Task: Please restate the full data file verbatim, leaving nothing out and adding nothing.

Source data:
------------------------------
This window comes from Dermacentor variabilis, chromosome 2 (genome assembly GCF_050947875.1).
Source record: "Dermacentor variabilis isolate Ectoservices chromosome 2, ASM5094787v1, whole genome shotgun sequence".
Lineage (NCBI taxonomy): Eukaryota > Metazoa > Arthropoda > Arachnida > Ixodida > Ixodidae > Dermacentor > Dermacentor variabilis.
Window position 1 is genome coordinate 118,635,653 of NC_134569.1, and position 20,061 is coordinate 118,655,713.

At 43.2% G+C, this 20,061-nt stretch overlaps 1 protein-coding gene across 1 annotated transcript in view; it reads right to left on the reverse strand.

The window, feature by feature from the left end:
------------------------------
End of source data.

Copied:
This window comes from Dermacentor variabilis, chromosome 2 (genome assembly GCF_050947875.1).
Source record: "Dermacentor variabilis isolate Ectoservices chromosome 2, ASM5094787v1, whole genome shotgun sequence".
Lineage (NCBI taxonomy): Eukaryota > Metazoa > Arthropoda > Arachnida > Ixodida > Ixodidae > Dermacentor > Dermacentor variabilis.
Window position 1 is genome coordinate 118,635,653 of NC_134569.1, and position 20,061 is coordinate 118,655,713.

At 43.2% G+C, this 20,061-nt stretch overlaps 1 protein-coding gene across 1 annotated transcript in view; it reads right to left on the reverse strand.

The window, feature by feature from the left end: